The power of the photographic image and the woeful legacy of colonialism intersect in eerie ways in the stylishly shot supernatural thriller “Interchange.” A police murder procedural that segues into anthropomorphic hocus pocus, the mystery solving moves too leisurely compared with Korean or Hollywood genre films. However, Malaysian director Dain Iskander Said develops the story’s ornithological motif with grotesque yet beautiful atmospherics. The film’s tasteful exoticism no doubt contributed to inclusion at such top festivals as Toronto, Locarno, and London before landing an opening slot at the Singapore film fest.
Said’s sophomore feature “Bunohan: Return to Murder” premiered at Toronto and won numerous awards back home. While the village-set crime noir was noted for its sinewy action, the writer-director’s latest is considerably more ambitious in the way it explores the legacy of Malaysia’s colonial past on the country’s ultra-modern present within an entertaining genre framework, enhanced by some genuinely creative fantasy elements. Though his narrative technique is not as polished as his visual sense, Said could be a vital force in energizing Malaysian commercial cinema, saddled as it is with cheesy romances, provincial comedies, and tinpot horror movies.
Adam (Iedl Putra), a former forensic photographer who quit after being freaked out by a grisly murder, bums around snooping into nearby high-rises through his camera’s viewfinder from his balcony. When another body turns up, killed in exactly the same manner, Det. Azman (Shaheizy Sam), fondly called “Man” by his associates, drags Adam out of his hiatus to help him investigate. As the death toll mounts, shards of glass and feathers of hornbill (a rare bird from Borneo) are found at each crime scene.
Adam identifies the shards as fragments of glass plates, used for photography in the 19th century before the invention of plastic film. He takes them to expert Uncle Heng (Chew Kin-wah) to have them developed, and discovers that they were negatives taken by Norwegian explorer Carl Lumholtz, who trekked through Borneo’s Central Kalimantan between 1913 and ’17, recording the customs of the indigenous Dayaks, whose totem is the hornbill. From a book published by Lumholtz, Adam sees a striking resemblance between the murdered victims and members of the disappeared Tingang tribe. One tribeswoman is the spitting image of Iva (Prisia Nasution), the enigmatic neighbor Adam has been spying on and falling for.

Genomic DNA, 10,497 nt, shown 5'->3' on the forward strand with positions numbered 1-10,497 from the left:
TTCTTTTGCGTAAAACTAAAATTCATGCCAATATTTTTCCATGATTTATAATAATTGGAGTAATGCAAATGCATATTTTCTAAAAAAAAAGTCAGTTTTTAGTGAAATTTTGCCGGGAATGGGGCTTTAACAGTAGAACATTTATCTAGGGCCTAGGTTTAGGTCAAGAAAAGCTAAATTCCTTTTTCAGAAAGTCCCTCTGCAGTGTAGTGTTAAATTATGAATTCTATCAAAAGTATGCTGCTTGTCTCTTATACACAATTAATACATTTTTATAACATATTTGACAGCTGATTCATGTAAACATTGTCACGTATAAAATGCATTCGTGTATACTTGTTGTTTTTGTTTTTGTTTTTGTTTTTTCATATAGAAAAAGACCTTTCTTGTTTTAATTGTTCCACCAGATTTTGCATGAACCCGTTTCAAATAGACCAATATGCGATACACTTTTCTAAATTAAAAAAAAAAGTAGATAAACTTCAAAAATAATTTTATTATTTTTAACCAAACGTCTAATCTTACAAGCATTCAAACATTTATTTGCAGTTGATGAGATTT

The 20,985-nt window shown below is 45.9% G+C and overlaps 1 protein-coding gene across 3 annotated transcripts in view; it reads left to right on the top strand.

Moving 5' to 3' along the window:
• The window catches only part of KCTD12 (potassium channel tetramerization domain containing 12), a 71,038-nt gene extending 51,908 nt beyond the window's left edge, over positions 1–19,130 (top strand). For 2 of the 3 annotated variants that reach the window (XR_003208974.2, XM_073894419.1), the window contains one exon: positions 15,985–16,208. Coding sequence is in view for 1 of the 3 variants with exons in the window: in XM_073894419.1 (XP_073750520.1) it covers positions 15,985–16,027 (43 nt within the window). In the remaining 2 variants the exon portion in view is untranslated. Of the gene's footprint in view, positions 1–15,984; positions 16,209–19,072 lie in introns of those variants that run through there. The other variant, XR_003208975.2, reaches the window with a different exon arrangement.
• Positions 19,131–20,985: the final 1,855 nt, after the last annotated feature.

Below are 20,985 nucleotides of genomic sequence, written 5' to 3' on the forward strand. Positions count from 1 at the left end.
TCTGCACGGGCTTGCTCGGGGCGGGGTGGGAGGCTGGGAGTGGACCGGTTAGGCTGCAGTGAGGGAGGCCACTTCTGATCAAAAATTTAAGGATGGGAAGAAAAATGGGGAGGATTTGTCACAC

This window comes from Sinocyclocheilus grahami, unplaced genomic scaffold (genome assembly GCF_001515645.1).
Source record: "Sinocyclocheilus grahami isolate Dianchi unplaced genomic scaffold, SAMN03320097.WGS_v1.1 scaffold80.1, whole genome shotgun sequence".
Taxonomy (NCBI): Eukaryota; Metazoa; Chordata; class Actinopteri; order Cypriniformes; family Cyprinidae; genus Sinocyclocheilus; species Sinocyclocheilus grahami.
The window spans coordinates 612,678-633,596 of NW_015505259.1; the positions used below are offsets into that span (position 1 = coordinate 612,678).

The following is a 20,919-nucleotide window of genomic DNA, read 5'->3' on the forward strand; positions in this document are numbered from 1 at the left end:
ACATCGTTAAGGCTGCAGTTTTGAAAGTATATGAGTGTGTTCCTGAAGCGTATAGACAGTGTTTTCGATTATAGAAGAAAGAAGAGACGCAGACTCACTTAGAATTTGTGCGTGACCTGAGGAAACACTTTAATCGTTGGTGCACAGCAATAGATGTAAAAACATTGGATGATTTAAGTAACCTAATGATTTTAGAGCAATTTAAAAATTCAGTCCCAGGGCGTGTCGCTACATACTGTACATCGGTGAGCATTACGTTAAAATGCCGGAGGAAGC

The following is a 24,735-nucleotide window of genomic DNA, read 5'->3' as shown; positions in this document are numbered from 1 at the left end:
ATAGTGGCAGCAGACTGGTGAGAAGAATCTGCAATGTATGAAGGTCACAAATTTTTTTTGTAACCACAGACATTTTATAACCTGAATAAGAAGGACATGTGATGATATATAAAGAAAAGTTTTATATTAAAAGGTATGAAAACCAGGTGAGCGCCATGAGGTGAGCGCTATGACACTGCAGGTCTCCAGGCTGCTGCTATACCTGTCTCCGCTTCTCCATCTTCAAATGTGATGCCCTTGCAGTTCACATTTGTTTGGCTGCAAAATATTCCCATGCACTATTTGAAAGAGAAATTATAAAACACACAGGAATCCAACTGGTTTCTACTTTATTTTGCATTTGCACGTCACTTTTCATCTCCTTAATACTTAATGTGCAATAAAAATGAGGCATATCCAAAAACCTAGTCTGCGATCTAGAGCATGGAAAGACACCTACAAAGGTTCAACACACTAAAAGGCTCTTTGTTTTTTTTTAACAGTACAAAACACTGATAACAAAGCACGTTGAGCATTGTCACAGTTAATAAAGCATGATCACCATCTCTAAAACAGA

With obvious references to “Rear Window,” the screenplay by Said, his producer, and wife Nandita Solomon, Redza Minhat, and June Tan makes a provocative parallel between the lonely urbanite’s sexually tinted voyeurism with a more pernicious kind of cultural voyeurism represented by the white explorer, whose photography was believed by the Tingangs to “steal their souls” — a disquieting allegory of how colonialists define the indigenous as an exotic “other” in the name of anthropology. It also questions the photographic image as a medium to “immortalize” its subjects.
The film’s supernatural component is heightened by the appearance of Belian (Indonesian heartthrob Nicholas Suprata), a hooded figure with a beaky nose and claws in place of pinkies. Though the CG effects used to suggest his mutations are hit and miss, the creature design is strong, and his role in the film stands out forcefully — especially in fight scenes against Man, which recall “Constantine’s” blend of fantasy and film noir, as well as the aerial shot that ends “Birdman.” Indonesian actress Nasution cuts a striking figure as the chic Iva while looking hypnotically strange in the black-and-white photographs, though the suspense surrounding her identity doesn’t last till the finale. The same goes for much of the detective work, failing to generate much tension.
It’s commendable of Said not to overplay the ethnographic mysticism, though he doesn’t delve deeply enough into the historical subtext of his fantasy plot, which implies that tradition and spiritualism are eroded — rendered soul-less by colonialism and modern technology. How exactly the Tingang’s souls are trapped in the past, and why this existence is more unbearable than death, is not convincingly explained, especially given the hipster lives Iva and other surviving tribespeople now lead.
Performances by the distinctive-looking cast are charismatic and engaging, while production designer Zaharah Nakibullah and costume designer Akma Suryati deliver contributions well above mainstream Malaysian cinema, reinforced by a brooding score from Luka Kuncevic and sensuously-saturated images from DP Jordan Chaim, who frames Kuala Lumpur’s concrete jungle in icily gleaming wide shots in clever counterpoint with the lush flora and fauna of the Borneo tropical forest.